Even as Wes Welker goes through the post-concussion protocol for the third time in 10 months, retirement has not been discussed as an option yet for the Denver Broncos' 33-year-old wide receiver.
"That has not been brought up at all," head coach John Fox said Monday, two days after Welker was concussed late in the second quarter of Saturday's preseason game against the Houston Texans. "You'd have to talk to Wes in that area. I didn't sense that."
Fox spoke with Welker on Monday morning and described him as "feeling good."
Given Welker's latest head injury occurred 15 days before the Broncos' season opener, there is optimism that he could be cleared in time for the Sept. 7 game against the Indianapolis Colts.
Last November, Welker returned after one week from the first of two concussions. The second, suffered 22 days later, kept him out of the final three regular season games. When he returned for the playoffs, he wore a new, larger helmet designed to help reduce the impact of hits to his head. Welker has continued wearing that helmet this preseason.
Fox refused to speculate just how severe Welker's current concussion is.
"It's a concussion. I don't think there are part-concussions, half-concussions. I mean, you're either concussed or you're not," Fox said.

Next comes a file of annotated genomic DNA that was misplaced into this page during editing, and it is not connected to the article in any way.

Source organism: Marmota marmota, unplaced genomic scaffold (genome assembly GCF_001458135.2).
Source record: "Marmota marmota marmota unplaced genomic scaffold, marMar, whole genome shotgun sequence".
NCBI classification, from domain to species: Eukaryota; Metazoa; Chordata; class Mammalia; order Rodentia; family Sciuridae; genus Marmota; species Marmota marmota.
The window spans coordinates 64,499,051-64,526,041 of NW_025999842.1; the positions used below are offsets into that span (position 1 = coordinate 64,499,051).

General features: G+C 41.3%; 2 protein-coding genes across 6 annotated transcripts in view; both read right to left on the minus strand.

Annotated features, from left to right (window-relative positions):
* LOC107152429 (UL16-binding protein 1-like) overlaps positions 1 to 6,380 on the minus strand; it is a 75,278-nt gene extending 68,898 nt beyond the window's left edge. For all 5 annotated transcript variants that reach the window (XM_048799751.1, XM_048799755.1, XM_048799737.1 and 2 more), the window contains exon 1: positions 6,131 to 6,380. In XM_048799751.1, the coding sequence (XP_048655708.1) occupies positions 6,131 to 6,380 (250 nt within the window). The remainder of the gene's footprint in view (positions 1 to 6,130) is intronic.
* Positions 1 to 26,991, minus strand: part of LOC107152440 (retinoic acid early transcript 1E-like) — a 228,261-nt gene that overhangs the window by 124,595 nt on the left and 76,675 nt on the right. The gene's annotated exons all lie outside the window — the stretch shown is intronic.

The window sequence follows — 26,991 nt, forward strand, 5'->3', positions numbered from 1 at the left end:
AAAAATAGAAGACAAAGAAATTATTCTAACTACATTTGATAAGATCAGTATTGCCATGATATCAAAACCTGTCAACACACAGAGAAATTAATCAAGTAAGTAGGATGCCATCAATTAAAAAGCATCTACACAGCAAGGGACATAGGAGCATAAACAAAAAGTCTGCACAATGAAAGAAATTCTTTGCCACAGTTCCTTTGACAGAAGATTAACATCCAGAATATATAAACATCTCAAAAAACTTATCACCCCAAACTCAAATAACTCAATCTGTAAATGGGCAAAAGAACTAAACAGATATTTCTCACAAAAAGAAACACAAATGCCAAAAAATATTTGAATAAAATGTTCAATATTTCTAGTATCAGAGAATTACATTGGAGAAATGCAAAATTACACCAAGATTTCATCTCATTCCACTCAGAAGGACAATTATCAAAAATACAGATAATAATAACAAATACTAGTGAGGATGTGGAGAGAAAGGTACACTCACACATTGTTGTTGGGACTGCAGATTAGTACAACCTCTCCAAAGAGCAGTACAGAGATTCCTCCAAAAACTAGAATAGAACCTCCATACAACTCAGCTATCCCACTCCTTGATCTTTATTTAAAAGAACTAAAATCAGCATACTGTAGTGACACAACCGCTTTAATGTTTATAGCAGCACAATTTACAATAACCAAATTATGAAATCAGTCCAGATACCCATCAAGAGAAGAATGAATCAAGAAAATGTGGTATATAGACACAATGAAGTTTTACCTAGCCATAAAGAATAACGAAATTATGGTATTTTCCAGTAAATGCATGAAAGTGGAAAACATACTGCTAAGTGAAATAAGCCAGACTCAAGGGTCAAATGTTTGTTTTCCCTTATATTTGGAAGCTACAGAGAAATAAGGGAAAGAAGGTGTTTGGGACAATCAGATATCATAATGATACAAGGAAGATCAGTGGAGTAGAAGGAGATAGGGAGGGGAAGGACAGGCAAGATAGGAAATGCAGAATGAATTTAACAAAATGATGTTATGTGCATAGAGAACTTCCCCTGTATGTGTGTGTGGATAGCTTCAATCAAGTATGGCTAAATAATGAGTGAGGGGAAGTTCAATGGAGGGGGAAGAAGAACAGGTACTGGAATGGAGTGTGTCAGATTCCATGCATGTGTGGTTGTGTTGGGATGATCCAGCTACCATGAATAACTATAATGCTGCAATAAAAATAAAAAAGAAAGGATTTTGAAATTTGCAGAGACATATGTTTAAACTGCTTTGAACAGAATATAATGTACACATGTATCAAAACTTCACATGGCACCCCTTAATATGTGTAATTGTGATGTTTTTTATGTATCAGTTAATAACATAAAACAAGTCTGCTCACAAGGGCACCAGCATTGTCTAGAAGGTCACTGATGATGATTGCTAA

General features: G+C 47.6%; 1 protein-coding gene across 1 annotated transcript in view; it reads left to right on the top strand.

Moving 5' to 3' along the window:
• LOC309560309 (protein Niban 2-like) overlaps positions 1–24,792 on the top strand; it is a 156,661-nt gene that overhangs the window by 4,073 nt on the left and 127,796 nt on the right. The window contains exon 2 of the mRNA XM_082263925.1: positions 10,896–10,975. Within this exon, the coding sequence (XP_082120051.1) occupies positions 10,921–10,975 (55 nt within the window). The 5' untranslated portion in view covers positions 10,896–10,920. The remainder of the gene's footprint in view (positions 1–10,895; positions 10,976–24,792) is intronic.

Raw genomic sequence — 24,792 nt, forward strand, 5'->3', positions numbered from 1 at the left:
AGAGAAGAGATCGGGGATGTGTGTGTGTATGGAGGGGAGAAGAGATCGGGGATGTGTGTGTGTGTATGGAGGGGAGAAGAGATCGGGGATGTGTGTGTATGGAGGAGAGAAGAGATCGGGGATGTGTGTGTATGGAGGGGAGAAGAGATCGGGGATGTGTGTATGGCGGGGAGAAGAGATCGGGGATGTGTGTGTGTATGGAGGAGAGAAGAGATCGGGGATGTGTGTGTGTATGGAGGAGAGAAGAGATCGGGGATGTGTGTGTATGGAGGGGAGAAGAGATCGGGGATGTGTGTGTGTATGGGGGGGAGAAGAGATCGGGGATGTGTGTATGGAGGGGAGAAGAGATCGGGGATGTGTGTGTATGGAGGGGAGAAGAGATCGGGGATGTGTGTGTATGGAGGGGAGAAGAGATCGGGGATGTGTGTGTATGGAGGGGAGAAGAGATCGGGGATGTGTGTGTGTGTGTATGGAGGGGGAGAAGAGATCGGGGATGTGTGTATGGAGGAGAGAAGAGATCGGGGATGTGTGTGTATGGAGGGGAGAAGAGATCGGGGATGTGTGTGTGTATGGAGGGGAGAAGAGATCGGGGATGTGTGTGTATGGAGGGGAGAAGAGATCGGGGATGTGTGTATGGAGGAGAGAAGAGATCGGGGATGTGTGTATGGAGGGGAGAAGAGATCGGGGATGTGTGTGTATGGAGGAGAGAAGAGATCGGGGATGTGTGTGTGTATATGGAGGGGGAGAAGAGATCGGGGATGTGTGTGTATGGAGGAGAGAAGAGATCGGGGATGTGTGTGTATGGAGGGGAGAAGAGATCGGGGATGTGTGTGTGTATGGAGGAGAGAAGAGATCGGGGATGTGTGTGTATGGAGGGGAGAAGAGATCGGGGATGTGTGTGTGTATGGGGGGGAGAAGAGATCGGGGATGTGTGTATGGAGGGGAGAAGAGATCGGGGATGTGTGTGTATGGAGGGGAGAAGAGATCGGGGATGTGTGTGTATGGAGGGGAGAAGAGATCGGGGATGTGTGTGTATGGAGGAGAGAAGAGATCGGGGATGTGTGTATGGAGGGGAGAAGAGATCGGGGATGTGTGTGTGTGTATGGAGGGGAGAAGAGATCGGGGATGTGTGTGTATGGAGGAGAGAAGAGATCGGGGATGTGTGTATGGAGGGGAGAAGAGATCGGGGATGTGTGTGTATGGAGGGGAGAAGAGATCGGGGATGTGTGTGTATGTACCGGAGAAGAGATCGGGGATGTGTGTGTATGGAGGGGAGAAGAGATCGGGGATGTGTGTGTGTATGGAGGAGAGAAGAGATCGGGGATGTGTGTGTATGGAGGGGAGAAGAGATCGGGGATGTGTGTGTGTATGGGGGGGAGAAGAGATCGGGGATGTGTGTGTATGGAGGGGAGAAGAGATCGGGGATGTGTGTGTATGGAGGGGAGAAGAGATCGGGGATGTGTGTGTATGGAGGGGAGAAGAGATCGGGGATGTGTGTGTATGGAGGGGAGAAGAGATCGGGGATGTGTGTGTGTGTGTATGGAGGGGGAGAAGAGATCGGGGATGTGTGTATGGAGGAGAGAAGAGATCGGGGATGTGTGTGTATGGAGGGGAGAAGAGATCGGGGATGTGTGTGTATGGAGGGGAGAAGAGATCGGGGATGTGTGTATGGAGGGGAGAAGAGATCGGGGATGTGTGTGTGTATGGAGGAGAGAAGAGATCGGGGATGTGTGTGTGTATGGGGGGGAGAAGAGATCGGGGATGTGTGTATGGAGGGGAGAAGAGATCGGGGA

The hit that knocked Welker from the game drew a 15-yard personal foul on Texans safety D.J. Swearinger, who did not go head-first into the receiver. Welker's head collided with Swearinger's shoulder and arm as Welker went low after catching a pass from Peyton Manning.
The quarterback was clearly incensed by the hit and immediately made a comment to Swearinger about it. One play later, after Manning threw a 29-yard touchdown to Emmanuel Sanders, the reigning MVP jogged to the end zone to go facemask-to-facemask with Swearinger, an act that drew a 15-yard penalty for taunting.
Fox paused when asked Monday if he believed the hit on Welker was dirty.
"Uhhhh, it's football," he said. "We're disappointed in the results, but it happens during games."
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